If you have questions about a prenuptial agreement in Minnesota, you should speak to an experienced family law attorney. Your attorney can help you create an agreement that protects the items most important to you. Should situations change, you can work with your attorney to make sure that your document is updated accordingly.
An Overview of Minnesota Statutory and Case Law Requirements for a Valid Agreement
 Prenuptial agreements are commonly seen as the antithesis of romance. What could be less romantic than planning for an ending that could be less than happily-ever-after? However, a divorce rate at nearly 50 percent for first marriages and 60 percent for second marriages may contribute to the decision to enter into an antenuptial agreement. It is also important for prospective spouses to realize that an antenuptial agreement can be just one step toward responsible financial planning rather than a vote of “no confidence” in the relationship’s future. An antenuptial agreement may be an important and practical part of estate or tax planning, especially for those with children from a previous relationship or significant accumulated assets. It may also simply be a way for a marrying couple to determine, based upon their own understanding of their relationship, what should happen with their assets and liabilities in the event things do not work out.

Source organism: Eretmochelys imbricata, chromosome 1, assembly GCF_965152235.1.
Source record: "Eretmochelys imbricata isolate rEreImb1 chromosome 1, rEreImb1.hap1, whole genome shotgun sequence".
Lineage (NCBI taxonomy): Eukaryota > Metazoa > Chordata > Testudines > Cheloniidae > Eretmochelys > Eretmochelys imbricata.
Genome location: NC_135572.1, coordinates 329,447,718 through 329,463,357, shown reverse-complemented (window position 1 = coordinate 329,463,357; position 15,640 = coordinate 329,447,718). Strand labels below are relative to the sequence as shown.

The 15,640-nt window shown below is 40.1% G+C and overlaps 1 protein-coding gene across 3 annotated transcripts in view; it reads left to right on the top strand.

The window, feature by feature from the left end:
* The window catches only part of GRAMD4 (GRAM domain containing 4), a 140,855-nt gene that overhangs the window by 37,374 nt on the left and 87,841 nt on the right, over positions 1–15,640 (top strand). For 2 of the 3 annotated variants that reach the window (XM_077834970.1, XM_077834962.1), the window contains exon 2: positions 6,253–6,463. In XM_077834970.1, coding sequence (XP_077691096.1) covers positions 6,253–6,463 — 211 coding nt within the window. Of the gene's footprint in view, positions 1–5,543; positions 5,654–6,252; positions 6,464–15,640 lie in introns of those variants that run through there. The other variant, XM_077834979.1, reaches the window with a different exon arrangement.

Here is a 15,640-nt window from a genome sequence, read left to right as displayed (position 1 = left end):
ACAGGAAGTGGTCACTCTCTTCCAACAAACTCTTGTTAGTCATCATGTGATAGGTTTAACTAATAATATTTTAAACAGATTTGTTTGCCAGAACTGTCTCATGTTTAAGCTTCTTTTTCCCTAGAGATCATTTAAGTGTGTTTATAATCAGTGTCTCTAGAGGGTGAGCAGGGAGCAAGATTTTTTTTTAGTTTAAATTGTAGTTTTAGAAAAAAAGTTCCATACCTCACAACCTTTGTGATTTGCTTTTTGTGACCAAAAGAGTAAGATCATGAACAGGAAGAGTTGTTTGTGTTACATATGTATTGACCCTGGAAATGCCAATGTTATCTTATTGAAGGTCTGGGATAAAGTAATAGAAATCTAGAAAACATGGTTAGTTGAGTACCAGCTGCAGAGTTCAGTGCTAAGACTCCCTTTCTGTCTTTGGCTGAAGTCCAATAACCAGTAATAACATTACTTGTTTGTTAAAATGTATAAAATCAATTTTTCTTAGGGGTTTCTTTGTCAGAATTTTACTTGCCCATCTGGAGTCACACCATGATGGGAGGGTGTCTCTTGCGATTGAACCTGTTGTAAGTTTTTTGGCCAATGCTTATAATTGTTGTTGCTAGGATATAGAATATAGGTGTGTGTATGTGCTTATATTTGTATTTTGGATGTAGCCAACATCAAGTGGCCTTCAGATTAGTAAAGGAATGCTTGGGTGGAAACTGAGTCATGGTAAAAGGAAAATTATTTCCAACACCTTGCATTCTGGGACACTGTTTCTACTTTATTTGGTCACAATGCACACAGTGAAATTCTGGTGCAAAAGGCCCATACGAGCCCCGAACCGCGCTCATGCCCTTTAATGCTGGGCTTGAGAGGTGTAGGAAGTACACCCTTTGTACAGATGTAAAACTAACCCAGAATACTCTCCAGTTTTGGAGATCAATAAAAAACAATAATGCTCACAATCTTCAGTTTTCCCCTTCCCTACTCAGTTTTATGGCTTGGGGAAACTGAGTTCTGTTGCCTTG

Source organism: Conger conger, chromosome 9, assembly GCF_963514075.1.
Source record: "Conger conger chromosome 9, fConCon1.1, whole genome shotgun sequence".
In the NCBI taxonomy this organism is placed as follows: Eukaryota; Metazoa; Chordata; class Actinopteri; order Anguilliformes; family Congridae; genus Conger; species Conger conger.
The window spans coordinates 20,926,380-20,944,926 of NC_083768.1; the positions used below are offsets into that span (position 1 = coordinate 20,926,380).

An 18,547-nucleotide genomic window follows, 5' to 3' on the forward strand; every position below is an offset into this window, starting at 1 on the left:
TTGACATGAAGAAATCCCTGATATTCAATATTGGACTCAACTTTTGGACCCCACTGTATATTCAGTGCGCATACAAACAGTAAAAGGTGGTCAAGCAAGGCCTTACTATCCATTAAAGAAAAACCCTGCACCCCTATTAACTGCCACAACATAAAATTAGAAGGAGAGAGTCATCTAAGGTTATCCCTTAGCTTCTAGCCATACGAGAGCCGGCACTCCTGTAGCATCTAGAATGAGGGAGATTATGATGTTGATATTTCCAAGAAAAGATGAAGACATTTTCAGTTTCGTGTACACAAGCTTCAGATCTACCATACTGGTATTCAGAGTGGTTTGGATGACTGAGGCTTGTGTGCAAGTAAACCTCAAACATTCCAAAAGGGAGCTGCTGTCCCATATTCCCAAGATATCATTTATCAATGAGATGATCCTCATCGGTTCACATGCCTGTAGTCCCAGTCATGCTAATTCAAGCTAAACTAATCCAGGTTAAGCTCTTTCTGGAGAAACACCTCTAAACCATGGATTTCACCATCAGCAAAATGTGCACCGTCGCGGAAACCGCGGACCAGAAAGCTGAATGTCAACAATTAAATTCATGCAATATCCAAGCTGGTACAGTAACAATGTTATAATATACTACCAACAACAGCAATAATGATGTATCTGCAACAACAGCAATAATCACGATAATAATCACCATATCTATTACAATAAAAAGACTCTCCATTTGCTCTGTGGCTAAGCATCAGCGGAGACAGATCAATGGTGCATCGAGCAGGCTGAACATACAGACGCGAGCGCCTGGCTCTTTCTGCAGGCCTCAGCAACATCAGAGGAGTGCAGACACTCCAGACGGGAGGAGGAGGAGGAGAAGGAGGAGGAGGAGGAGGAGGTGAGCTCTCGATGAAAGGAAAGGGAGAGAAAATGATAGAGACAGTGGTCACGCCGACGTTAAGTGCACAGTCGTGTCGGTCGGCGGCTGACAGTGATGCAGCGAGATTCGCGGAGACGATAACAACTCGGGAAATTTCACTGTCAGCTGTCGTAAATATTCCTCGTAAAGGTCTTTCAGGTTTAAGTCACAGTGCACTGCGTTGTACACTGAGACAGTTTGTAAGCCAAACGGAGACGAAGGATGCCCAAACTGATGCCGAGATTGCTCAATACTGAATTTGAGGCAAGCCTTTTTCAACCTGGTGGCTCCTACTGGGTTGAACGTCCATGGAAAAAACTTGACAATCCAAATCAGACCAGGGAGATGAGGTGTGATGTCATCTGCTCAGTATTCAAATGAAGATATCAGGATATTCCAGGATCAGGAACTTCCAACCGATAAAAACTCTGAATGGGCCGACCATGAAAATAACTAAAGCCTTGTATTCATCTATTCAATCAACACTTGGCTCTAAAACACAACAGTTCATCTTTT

In Minnesota, absent an antenuptial agreement, property accumulated during a marriage is considered “marital property” and divided “equitably.”  While, in most instances, courts interpret an “equitable” (or fair) division of property as an equal division, an antenuptial agreement can define what marrying couples want a court to determine is equitable in the event of a divorce. Although the antenuptial statute only expressly applies to non-marital property,  the Minnesota Supreme Court has held that agreements regarding marital property can be valid.  However, certain financial aspects of a divorce, such as child support or conduct-based attorneys’ fees, are difficult to define in antenuptial agreements and a modification of the statutory framework governing them may be considered against public policy. 
Historical and Public Policy Background